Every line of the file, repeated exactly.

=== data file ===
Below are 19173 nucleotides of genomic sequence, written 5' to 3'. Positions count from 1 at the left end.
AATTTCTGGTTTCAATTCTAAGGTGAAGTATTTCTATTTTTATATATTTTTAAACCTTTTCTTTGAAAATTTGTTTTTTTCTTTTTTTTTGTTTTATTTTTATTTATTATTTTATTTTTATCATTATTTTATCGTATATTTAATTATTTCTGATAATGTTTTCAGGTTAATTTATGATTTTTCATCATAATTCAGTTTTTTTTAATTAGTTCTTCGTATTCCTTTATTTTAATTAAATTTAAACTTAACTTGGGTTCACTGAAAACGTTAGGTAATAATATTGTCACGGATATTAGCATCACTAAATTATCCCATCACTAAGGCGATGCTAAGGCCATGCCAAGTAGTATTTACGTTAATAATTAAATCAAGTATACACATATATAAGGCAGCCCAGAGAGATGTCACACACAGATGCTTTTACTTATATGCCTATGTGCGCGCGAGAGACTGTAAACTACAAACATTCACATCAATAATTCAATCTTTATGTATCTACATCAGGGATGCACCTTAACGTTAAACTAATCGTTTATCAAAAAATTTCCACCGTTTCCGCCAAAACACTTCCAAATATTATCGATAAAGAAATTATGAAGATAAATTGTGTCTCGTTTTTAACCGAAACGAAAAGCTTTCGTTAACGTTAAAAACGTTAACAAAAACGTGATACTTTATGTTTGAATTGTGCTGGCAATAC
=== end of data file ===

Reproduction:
Below are 19173 nucleotides of genomic sequence, written 5' to 3'. Positions count from 1 at the left end.
AATTTCTGGTTTCAATTCTAAGGTGAAGTATTTCTATTTTTATATATTTTTAAACCTTTTCTTTGAAAATTTGTTTTTTTCTTTTTTTTTGTTTTATTTTTATTTATTATTTTATTTTTATCATTATTTTATCGTATATTTAATTATTTCTGATAATGTTTTCAGGTTAATTTATGATTTTTCATCATAATTCAGTTTTTTTTAATTAGTTCTTCGTATTCCTTTATTTTAATTAAATTTAAACTTAACTTGGGTTCACTGAAAACGTTAGGTAATAATATTGTCACGGATATTAGCATCACTAAATTATCCCATCACTAAGGCGATGCTAAGGCCATGCCAAGTAGTATTTACGTTAATAATTAAATCAAGTATACACATATATAAGGCAGCCCAGAGAGATGTCACACACAGATGCTTTTACTTATATGCCTATGTGCGCGCGAGAGACTGTAAACTACAAACATTCACATCAATAATTCAATCTTTATGTATCTACATCAGGGATGCACCTTAACGTTAAACTAATCGTTTATCAAAAAATTTCCACCGTTTCCGCCAAAACACTTCCAAATATTATCGATAAAGAAATTATGAAGATAAATTGTGTCTCGTTTTTAACCGAAACGAAAAGCTTTCGTTAACGTTAAAAACGTTAACAAAAACGTGATACTTTATGTTTGAATTGTGCTGGCAATAC